Shift in Seasonal Climate Patterns Likely to Impact Residential Energy Consumption in the United States

Published in: Environmental Research Letters (2019). doi: 10.1088/1748-9326/ab22d2

Posted on on June 04, 2019

by Deeksha Rastogi, James Scott Holladay, Katherine J. Evans, Benjamin Lee Preston, Moetasim Ashfaq

Read More

Access further information on this document at IOP Publishing Ltd

This article was published outside of RAND. The full text of the article can be found at the link above.

We develop a highly-resolved ensemble of climate simulations and empirical relationships between weather and household energy consumption to provide one of the most detailed estimates to date for potential climate-driven changes in the United States residential energy demand under the highest greenhouse gas emissions pathway. Our results indicate that more intense and prolonged warm conditions will drive an increase in electricity demand while a shorter and milder cold season will reduce natural gas demand by the mid 21st century. The environmental conditions that favor more cooling degree days in summer and reduced heating degree days in winter are driven by changes in daily maximum temperatures and daily minimum temperatures in the respective seasons. Our results also indicate that climate driven change can potentially reverse impacts of a projected decrease in rural population on residential energy demand. These projected changes in climate-driven energy demand have implications for future energy planning and management.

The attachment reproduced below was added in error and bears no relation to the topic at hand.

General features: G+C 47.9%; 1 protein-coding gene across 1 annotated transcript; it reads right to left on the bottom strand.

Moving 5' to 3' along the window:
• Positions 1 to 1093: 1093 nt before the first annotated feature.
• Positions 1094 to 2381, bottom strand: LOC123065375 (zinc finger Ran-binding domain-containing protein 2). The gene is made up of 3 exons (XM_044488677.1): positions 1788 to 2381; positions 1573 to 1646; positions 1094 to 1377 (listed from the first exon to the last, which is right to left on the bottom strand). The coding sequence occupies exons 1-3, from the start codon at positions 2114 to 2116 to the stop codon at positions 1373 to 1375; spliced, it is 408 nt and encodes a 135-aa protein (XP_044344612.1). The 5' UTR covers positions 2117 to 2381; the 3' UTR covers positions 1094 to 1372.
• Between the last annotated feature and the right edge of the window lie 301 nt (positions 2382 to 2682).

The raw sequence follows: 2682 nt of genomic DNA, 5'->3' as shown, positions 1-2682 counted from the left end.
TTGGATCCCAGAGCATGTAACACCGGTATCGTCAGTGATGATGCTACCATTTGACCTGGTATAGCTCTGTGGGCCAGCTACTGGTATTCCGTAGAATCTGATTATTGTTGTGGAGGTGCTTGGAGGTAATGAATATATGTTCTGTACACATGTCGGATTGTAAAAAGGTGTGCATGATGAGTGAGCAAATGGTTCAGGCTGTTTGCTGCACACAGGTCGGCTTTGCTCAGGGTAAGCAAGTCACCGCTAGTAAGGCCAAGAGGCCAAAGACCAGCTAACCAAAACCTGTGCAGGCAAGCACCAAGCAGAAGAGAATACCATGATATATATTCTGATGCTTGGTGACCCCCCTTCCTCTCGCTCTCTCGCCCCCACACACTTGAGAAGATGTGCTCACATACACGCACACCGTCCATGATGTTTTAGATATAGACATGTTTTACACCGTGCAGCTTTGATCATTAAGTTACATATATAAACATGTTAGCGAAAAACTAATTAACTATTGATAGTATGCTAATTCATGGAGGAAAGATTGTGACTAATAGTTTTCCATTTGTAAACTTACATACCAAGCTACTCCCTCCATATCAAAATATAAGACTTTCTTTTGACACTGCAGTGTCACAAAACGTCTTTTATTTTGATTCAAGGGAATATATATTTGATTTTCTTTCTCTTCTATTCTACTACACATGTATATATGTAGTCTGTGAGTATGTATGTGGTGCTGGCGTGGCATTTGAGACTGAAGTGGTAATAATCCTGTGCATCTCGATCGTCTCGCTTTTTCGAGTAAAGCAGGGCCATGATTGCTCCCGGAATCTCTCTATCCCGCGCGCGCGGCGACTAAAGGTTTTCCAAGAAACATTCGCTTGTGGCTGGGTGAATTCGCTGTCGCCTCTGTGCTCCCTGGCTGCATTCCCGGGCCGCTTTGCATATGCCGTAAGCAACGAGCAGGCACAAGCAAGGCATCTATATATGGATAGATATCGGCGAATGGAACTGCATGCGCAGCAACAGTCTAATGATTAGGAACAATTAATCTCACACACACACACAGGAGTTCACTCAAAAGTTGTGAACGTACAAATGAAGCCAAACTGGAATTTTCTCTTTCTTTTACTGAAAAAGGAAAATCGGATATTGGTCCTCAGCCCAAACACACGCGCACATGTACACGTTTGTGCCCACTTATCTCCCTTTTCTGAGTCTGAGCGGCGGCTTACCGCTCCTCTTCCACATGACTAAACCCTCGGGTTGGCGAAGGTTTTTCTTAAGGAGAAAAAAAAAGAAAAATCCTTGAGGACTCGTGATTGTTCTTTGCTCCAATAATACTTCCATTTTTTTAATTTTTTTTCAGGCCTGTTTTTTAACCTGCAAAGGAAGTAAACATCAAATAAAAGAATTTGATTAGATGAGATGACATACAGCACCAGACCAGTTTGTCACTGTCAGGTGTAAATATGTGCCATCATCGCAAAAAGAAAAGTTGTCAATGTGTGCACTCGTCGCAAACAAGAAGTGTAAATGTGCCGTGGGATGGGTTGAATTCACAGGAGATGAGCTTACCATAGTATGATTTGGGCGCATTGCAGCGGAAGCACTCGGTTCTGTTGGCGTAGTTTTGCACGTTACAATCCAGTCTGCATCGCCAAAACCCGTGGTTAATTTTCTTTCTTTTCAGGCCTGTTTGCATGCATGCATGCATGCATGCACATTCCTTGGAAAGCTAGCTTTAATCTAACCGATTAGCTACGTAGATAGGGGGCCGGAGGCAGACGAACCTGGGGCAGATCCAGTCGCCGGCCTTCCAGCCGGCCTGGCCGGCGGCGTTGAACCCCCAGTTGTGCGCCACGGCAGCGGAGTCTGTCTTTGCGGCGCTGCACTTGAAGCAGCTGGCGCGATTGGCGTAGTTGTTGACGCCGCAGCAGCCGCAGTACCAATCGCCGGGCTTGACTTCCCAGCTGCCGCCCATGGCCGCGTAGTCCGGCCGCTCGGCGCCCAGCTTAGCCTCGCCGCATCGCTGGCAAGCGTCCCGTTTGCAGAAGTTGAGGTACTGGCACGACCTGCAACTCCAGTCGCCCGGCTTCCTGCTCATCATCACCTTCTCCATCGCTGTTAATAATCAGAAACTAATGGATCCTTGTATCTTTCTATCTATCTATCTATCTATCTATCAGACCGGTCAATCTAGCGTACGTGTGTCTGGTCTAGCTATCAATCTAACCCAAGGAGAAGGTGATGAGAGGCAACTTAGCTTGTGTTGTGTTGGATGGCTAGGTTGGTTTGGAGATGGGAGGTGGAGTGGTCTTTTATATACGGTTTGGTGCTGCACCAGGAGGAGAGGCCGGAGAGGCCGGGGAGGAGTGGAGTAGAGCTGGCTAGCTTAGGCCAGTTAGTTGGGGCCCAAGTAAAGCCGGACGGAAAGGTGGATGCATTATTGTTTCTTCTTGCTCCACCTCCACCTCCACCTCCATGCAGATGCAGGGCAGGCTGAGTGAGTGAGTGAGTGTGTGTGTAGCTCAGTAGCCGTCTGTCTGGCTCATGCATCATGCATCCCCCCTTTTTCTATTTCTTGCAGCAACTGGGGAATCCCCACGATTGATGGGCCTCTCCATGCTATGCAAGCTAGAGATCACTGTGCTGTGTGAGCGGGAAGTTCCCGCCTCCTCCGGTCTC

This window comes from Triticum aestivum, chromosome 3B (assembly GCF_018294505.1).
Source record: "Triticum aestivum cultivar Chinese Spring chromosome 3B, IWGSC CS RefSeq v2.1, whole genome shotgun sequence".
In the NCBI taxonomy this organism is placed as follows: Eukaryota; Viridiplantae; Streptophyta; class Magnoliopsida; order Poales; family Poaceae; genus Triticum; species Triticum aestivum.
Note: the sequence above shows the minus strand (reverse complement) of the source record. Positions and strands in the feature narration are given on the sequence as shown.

Research conducted by

This report is part of the RAND Corporation External publication series. Many RAND studies are published in peer-reviewed scholarly journals, as chapters in commercial books, or as documents published by other organizations.

The RAND Corporation is a nonprofit institution that helps improve policy and decisionmaking through research and analysis. RAND's publications do not necessarily reflect the opinions of its research clients and sponsors.